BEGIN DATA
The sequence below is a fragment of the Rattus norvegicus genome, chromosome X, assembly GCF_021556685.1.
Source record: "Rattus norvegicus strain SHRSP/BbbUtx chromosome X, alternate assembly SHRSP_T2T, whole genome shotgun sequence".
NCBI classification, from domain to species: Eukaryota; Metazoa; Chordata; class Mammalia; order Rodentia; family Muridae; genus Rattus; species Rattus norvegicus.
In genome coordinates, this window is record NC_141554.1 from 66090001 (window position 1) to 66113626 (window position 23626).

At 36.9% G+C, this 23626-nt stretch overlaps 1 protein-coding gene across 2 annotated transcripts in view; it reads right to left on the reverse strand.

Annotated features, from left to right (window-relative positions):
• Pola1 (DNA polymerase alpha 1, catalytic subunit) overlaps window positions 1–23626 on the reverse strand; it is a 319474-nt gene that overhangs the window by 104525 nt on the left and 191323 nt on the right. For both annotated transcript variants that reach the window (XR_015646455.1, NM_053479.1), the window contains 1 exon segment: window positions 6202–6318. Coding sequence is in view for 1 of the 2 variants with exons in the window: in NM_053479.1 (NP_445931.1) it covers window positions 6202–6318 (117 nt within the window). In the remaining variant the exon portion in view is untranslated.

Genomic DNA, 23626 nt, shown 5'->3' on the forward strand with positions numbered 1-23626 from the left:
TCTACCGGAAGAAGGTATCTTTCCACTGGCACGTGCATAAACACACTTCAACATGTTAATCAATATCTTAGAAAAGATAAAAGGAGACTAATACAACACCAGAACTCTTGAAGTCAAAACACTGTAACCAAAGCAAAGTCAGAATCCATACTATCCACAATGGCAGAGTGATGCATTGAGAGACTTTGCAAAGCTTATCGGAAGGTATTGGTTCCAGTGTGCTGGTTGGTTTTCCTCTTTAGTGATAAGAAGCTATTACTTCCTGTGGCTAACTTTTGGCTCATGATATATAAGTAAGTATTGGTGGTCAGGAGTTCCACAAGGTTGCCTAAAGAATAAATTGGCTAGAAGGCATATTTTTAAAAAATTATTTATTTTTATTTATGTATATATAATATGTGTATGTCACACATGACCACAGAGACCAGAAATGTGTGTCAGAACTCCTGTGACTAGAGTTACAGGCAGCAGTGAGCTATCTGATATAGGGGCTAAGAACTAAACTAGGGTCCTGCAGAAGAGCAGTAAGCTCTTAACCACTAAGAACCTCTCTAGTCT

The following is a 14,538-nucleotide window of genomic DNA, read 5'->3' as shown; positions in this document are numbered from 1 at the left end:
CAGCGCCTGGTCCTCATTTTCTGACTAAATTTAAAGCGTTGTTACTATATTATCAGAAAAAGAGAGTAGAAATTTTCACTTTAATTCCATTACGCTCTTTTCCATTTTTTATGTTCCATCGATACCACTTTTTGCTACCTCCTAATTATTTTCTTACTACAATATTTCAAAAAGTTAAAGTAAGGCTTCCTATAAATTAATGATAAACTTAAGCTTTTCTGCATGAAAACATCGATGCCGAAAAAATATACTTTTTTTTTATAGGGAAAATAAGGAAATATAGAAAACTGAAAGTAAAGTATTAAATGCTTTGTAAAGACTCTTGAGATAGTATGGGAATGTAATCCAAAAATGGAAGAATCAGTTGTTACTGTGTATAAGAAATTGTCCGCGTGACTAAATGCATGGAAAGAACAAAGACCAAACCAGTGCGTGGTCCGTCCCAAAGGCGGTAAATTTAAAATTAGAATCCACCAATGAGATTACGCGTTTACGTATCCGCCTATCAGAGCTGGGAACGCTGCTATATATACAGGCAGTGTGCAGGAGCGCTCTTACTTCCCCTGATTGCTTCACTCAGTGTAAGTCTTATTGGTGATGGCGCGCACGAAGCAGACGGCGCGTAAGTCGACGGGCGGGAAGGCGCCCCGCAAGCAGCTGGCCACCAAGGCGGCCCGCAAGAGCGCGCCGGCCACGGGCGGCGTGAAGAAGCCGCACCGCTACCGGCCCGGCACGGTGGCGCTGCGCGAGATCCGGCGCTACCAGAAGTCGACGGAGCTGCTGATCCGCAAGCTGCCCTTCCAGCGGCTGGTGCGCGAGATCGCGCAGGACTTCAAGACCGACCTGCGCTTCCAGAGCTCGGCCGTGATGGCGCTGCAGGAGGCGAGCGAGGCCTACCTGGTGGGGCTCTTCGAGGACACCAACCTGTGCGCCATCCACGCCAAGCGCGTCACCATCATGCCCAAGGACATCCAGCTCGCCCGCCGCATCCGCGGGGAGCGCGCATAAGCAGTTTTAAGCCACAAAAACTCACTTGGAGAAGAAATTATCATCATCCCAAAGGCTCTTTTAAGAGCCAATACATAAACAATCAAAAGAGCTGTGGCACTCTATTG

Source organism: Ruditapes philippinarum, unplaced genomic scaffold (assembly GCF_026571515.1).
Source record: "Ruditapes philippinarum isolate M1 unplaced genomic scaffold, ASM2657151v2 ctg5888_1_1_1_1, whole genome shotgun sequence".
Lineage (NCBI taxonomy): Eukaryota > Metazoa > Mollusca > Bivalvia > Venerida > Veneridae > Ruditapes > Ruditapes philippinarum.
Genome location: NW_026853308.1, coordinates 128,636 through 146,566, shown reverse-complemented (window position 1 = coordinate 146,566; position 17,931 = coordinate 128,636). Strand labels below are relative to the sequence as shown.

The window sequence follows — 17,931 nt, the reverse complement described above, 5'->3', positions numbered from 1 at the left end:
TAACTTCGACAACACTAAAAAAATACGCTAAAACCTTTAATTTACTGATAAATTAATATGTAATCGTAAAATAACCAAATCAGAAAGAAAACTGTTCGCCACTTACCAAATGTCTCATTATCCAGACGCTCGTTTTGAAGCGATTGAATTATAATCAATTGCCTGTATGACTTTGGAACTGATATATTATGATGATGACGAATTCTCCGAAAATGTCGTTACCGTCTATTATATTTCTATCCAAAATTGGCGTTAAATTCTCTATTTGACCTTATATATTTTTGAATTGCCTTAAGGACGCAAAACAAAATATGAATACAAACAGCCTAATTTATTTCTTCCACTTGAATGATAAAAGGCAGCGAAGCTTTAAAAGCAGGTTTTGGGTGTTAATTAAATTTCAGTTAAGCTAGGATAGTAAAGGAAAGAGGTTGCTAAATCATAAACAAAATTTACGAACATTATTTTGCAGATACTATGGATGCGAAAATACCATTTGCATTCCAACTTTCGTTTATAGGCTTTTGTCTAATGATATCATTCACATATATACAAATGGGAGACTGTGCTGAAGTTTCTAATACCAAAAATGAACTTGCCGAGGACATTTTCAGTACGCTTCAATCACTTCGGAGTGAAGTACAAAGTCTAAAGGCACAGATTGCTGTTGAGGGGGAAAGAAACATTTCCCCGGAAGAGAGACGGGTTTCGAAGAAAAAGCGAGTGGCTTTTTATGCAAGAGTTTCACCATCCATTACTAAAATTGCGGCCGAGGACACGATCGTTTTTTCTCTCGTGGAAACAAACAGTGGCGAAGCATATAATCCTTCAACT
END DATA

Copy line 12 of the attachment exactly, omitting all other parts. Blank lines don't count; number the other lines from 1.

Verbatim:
Source organism: Ruditapes philippinarum, unplaced genomic scaffold (assembly GCF_026571515.1).